185-10 Tectonic Significance of Mylonite Kinematic Indicators within the Carthage-Colton Mylonite Zone, Northwest Adirondacks, New York

Monday, 6 October 2008: 10:25 AM
George R. Brown Convention Center, 322AB
Graham B. Baird, Earth Sciences, University of Northern Colorado, Greeley, CO
The Adirondacks are a southeastern extension of the ca. 1300-1000 Ma Grenville Province in northern New York State. In the Adirondacks, the Carthage-Colton Mylonite Zone (CCMZ) is one regional scale high strain ductile shear zone that exists within the Grenville Province and divides the Adirondacks into the Adirondack Highlands and the Adirondack Lowlands. The role of the CCMZ in Grenville tectonics is not clearly understood, but it has been proposed that, following a compressional origin, it maybe an important structure accommodating channel flow or tectonic collapse.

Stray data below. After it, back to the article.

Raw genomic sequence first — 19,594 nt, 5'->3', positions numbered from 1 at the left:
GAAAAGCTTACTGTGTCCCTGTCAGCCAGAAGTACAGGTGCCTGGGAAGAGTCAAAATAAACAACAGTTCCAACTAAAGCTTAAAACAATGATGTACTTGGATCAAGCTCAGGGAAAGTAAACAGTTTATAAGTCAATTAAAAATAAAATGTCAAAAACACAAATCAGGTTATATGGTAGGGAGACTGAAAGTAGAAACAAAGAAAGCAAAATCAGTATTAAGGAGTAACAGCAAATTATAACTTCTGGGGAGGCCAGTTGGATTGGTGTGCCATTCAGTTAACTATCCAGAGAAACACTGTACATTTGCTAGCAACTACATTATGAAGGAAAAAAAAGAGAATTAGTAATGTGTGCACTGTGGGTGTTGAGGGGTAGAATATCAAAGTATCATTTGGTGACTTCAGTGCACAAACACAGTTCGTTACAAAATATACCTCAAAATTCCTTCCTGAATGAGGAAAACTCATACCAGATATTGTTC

In order to investigate the likelihood of such models, an area across the CCMZ within the ca. 1164 Ma Diana Syenite between Harrisville and Dutton Corners, New York, was investigated. This area is dominated by a southeast striking, northwest dipping mylonitic fabric with a north-northwest plunging stretching lineation. Kinematic indicators consistently indicate south-southeast directed oblique thrusting of the Adirondack Lowlands over the Adirondack Highlands. Microstructures of the mylonitic fabric, plus kinematics and structural patterns of other ductile structures in the area are consistent with this oblique thrusting. These results appear to contradict the models that require the CCMZ to be a significant extensional structure, though it can be possible to explain these ductile structures by a rotated and warped crustal detachment. However, peak metamorphic conditions were approximately 700-800 degrees C throughout the area, which indicates that these ductile fabrics probably developed during compression of the Shawinigan Orogeny at ca. 1150-1130, when both the Lowlands and Highlands were last at these metamorphic conditions. Further, the character of Lowlands and Highlands time-temperature cooling paths indicate that extension must occur along the CCMZ late in its history. Therefore, late brecciated lineaments found throughout the area may accommodate extension in this portion of the CCMZ.